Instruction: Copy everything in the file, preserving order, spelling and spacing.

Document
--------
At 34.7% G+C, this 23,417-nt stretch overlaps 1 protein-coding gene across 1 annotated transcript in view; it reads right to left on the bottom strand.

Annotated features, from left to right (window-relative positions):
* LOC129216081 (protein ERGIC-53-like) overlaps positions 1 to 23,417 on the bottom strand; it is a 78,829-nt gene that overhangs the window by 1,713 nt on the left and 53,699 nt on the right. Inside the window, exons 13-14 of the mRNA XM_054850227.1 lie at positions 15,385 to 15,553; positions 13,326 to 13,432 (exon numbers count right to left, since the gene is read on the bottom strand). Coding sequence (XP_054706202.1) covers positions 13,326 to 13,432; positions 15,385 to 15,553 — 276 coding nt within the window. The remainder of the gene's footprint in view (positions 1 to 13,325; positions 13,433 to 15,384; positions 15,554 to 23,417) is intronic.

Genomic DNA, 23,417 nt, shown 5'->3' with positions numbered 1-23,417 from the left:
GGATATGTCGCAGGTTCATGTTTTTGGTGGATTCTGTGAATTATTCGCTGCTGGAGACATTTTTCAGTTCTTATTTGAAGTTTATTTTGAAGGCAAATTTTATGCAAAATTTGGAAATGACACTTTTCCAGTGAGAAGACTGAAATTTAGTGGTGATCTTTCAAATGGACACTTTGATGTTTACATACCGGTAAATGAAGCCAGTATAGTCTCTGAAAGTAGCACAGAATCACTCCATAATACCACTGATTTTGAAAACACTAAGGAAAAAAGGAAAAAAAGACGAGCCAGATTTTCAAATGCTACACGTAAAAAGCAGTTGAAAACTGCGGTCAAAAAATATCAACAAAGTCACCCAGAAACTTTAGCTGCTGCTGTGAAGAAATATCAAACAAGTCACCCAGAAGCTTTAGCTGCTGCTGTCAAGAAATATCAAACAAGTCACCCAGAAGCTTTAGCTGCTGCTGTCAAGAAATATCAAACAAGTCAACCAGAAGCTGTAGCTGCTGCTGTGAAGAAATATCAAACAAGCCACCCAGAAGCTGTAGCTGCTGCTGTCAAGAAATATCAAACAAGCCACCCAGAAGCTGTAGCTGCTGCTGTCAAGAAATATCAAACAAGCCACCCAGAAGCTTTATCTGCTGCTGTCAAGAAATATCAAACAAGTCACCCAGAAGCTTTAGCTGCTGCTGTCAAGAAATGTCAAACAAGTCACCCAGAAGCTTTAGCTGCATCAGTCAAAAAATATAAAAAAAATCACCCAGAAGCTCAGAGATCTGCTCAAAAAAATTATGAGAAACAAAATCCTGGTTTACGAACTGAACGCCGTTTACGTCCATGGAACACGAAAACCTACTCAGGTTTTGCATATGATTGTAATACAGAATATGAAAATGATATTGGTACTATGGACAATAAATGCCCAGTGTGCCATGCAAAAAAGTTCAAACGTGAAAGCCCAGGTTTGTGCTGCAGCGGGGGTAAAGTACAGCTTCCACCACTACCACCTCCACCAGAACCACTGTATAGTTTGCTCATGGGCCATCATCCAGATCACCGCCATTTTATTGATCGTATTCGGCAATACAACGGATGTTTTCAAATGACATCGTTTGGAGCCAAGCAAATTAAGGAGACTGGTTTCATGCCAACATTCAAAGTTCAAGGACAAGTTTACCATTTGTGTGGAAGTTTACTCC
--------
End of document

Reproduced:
At 34.7% G+C, this 23,417-nt stretch overlaps 1 protein-coding gene across 1 annotated transcript in view; it reads right to left on the bottom strand.

Annotated features, from left to right (window-relative positions):
* LOC129216081 (protein ERGIC-53-like) overlaps positions 1 to 23,417 on the bottom strand; it is a 78,829-nt gene that overhangs the window by 1,713 nt on the left and 53,699 nt on the right. Inside the window, exons 13-14 of the mRNA XM_054850227.1 lie at positions 15,385 to 15,553; positions 13,326 to 13,432 (exon numbers count right to left, since the gene is read on the bottom strand). Coding sequence (XP_054706202.1) covers positions 13,326 to 13,432; positions 15,385 to 15,553 — 276 coding nt within the window. The remainder of the gene's footprint in view (positions 1 to 13,325; positions 13,433 to 15,384; positions 15,554 to 23,417) is intronic.

Genomic DNA, 23,417 nt, shown 5'->3' with positions numbered 1-23,417 from the left:
GGATATGTCGCAGGTTCATGTTTTTGGTGGATTCTGTGAATTATTCGCTGCTGGAGACATTTTTCAGTTCTTATTTGAAGTTTATTTTGAAGGCAAATTTTATGCAAAATTTGGAAATGACACTTTTCCAGTGAGAAGACTGAAATTTAGTGGTGATCTTTCAAATGGACACTTTGATGTTTACATACCGGTAAATGAAGCCAGTATAGTCTCTGAAAGTAGCACAGAATCACTCCATAATACCACTGATTTTGAAAACACTAAGGAAAAAAGGAAAAAAAGACGAGCCAGATTTTCAAATGCTACACGTAAAAAGCAGTTGAAAACTGCGGTCAAAAAATATCAACAAAGTCACCCAGAAACTTTAGCTGCTGCTGTGAAGAAATATCAAACAAGTCACCCAGAAGCTTTAGCTGCTGCTGTCAAGAAATATCAAACAAGTCACCCAGAAGCTTTAGCTGCTGCTGTCAAGAAATATCAAACAAGTCAACCAGAAGCTGTAGCTGCTGCTGTGAAGAAATATCAAACAAGCCACCCAGAAGCTGTAGCTGCTGCTGTCAAGAAATATCAAACAAGCCACCCAGAAGCTGTAGCTGCTGCTGTCAAGAAATATCAAACAAGCCACCCAGAAGCTTTATCTGCTGCTGTCAAGAAATATCAAACAAGTCACCCAGAAGCTTTAGCTGCTGCTGTCAAGAAATGTCAAACAAGTCACCCAGAAGCTTTAGCTGCATCAGTCAAAAAATATAAAAAAAATCACCCAGAAGCTCAGAGATCTGCTCAAAAAAATTATGAGAAACAAAATCCTGGTTTACGAACTGAACGCCGTTTACGTCCATGGAACACGAAAACCTACTCAGGTTTTGCATATGATTGTAATACAGAATATGAAAATGATATTGGTACTATGGACAATAAATGCCCAGTGTGCCATGCAAAAAAGTTCAAACGTGAAAGCCCAGGTTTGTGCTGCAGCGGGGGTAAAGTACAGCTTCCACCACTACCACCTCCACCAGAACCACTGTATAGTTTGCTCATGGGCCATCATCCAGATCACCGCCATTTTATTGATCGTATTCGGCAATACAACGGATGTTTTCAAATGACATCGTTTGGAGCCAAGCAAATTAAGGAGACTGGTTTCATGCCAACATTCAAAGTTCAAGGACAAGTTTACCATTTGTGTGGAAGTTTACTCC